Since the gusher at Spindletop, Texans have used their grit and ingenuity to produce value from the depths of their lands. As a result of the recent shale boom in the Permian Basin, many Central Texas residents became first-time purchasers of mineral interests, and some were even lucky enough discover they had mineral rights that traced back to decades-old grants to their ancestors.
Regardless of how a mineral interest was acquired, all agree on the need to safeguard such interests, whether they are currently producing or with the potential to produce. Fortunately, Texas oil and gas law has become quite sophisticated over the last century. Yet one factor that is a consistent source of worry for some mineral rights holders is the question of marriage and divorce. Thankfully, the intersection of Family Law and Oil and Gas law is easy to grasp with an overview of the basics.
Most mineral interest holders understand that the mineral estate can be leased, with the mineral lease generally divided into primary and secondary terms. Please note, however, that even though the term used is “lease,” the interest provides the lessee with more than would typically accompany the lease of an apartment or house. Once the lessee has produced minerals in paying quantities, the lease will continue for the duration of the secondary term. Accompanying or derivative interests, such as bonus payments, delay rentals, and royalties, may also be included in the lease.
Texas is one of a small number of states that recognizes two characterizations of property held by spouses. The first is separate property, which is all property held by the spouses before the marriage, or acquired during the marriage by gift, devise, or descent. The second is community property, which is all property that is not a spouse’s separate property.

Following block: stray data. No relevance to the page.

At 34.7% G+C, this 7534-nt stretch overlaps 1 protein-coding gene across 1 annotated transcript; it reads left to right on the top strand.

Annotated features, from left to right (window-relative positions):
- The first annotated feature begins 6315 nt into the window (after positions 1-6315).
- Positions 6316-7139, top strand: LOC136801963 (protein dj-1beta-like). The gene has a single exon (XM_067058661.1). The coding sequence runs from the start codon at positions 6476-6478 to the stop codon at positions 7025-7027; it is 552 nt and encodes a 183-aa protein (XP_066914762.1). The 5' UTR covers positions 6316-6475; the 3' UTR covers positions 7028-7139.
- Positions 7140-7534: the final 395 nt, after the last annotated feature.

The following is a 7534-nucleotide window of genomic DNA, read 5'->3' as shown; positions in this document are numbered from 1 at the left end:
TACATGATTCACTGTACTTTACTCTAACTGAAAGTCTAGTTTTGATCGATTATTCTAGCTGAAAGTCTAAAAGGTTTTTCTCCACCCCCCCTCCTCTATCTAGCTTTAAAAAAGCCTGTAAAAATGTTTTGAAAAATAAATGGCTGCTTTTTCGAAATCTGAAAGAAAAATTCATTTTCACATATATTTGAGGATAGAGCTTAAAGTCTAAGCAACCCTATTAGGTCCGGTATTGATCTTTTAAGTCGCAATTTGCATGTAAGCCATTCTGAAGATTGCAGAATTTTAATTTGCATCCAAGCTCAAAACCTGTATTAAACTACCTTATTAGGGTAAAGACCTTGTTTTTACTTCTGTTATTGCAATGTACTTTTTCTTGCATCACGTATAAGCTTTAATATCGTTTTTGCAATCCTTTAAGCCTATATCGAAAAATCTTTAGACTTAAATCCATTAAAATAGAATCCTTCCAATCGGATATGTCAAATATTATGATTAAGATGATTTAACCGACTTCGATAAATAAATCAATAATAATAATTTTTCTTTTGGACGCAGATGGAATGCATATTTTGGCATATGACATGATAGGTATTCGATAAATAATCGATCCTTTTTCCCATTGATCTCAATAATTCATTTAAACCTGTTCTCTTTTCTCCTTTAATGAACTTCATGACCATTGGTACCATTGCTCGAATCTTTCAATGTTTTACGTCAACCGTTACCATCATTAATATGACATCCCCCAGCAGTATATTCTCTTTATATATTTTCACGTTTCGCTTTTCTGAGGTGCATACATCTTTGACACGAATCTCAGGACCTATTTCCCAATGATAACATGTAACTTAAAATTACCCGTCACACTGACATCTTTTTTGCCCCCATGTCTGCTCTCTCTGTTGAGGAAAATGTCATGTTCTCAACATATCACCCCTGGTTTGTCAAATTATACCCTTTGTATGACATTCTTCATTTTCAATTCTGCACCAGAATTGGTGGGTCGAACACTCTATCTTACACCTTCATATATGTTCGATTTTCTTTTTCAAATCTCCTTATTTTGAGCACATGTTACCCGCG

Due to the unique nature of Texas property law, different aspects of a mineral lease may be considered either the marital estate’s community property or a spouse’s separate property.
Royalty Interests: Courts consider royalty interests to be an extension of the interest in the land itself. This means that if the mineral interest is a spouse’s separate property, then so too are any royalties. Conversely, if a mineral interest is the spouses’ community property, then so are the royalty payments.
The Bonus: As with royalty interests, if the mineral interest derives from a spouse’s separate real property, then the bonus will also be that spouse’s separate property.
Delay Rentals: These are considered income, and just as with the income derived from most other types of property, the income from delay rentals paid out during marriage will be considered the spouses’ community property regardless of whether the land is a spouse’s separate property. In contrast to the bonus and royalties, the time the mineral interest was acquired by the spouse will have no effect on the characterization of delay rentals. Instead, the marital estate will have a right to all delay rentals paid out during marriage.
If you are interested in discussing how to protect your mineral interests, please contact one of our experienced lawyers today.